Samsung found itself in hot water this month after it became embroiled in a cash for content scandal. The tech leader’s Korean public relations firm Fllu reportedly attempted some low-brow tactics to generate a buzz around Samsung’s Smart App Challenge.  The end result was being embarrassed before the very audience it was most hoping to reach.

Though Fllu originally denied the bribing accusations, the PR agency has now admitted that it offered money to established members on the popular programmer site Stack Overflow to promote Samsung’s developer competition.

Samsung claimed that it was not aware of the situation and said it cancelled plans upon learning of Fllu’s actions. “We remain committed to engaging in transparent and honest communications with consumers,” Samsung said in a statement condemning the scheme.

The story broke when programmer and active Stack Overflow member Delyan Kratunov was reportedly contacted with a monetary offer from Fllu. Taking offense, Kratunov shared the entire email conversation on his blog. The post displayed an alleged offer of $500 to Kratunov if he would pose four “organic” questions on Stack Overflow about Samsung’s Smart App Challenge.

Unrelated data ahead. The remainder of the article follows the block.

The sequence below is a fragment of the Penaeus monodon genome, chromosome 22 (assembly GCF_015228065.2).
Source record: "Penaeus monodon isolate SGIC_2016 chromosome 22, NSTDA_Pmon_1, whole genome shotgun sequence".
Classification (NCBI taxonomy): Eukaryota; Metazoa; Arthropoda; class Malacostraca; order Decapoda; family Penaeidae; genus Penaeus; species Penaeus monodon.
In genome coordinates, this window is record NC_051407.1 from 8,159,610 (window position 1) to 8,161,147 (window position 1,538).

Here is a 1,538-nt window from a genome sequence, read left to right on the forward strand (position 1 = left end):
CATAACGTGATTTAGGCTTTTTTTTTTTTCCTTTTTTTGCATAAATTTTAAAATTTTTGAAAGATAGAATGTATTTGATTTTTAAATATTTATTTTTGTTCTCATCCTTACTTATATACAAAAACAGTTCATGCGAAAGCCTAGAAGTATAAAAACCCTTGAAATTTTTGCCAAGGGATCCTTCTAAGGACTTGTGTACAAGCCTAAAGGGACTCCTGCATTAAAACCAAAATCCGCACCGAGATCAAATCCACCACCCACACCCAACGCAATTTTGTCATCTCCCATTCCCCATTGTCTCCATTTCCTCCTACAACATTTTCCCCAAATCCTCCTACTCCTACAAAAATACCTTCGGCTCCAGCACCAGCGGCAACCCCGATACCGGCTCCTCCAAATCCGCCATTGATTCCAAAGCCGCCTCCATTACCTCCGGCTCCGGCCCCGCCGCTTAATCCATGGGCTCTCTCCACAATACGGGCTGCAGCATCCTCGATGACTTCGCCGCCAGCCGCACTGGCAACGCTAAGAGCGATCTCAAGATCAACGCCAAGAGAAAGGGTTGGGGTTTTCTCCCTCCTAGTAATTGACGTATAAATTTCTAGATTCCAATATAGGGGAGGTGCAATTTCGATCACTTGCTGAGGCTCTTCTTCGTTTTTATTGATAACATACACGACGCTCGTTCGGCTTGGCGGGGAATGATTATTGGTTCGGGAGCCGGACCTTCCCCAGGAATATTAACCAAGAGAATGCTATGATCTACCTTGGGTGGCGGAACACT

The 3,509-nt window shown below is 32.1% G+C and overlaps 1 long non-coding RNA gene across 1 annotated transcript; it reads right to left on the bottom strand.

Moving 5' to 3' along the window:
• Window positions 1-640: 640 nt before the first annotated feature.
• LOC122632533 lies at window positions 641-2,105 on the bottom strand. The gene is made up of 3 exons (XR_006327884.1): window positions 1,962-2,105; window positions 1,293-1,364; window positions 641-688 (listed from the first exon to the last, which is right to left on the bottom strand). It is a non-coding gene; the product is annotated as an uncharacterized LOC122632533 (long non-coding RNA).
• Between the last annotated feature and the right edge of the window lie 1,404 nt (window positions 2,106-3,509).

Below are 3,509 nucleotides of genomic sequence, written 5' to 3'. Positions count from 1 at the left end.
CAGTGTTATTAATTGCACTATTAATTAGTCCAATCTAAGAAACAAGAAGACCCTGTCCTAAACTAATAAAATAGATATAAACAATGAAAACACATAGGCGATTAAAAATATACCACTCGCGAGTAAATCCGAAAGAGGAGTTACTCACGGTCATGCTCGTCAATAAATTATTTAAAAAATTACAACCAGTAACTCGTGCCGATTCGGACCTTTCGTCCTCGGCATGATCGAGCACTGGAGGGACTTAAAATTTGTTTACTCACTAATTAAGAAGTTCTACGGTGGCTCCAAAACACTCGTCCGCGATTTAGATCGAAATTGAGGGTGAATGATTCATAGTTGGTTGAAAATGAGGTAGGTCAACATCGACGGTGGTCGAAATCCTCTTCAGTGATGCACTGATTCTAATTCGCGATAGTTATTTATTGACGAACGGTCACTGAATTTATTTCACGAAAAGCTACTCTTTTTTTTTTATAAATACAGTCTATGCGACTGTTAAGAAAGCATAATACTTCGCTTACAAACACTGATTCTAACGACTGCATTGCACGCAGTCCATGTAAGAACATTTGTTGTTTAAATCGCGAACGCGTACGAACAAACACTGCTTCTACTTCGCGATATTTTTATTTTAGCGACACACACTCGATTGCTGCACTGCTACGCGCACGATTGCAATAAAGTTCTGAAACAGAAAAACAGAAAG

Ironically, the public relations firm’s crisis response has been somewhat of a train wreck. Initially Fllu COO James Yoo denied any connection to Samsung, and denounced Kratunov’s claims. As the story began to gain traction, Kratunov simultaneously received a follow-up email from Fllu retracting and dismissing its original offer because it was a breach of Stack Overflow’s terms. Yoo eventually posted an apology to Kratunov, and the PR firm issued a statement admitting that its actions were unethical and that its claims that Samsung was not a client “may have been misleading.”

Attempting to cover up a corrupt action with an additional lie certainly didn’t build any credibility for Fllu. And while Samsung probably had no knowledge whatsoever about Fllu’s tactics, the company’s name was dragged through the mud and the trustworthiness of the brand has likely been hurt by the bribing scandal.

These revelations got Samsung’s Smart App Challenge a great amount of coverage in the tech community. However, it’s safe to say this wasn’t the type of earned media for which Samsung was hoping.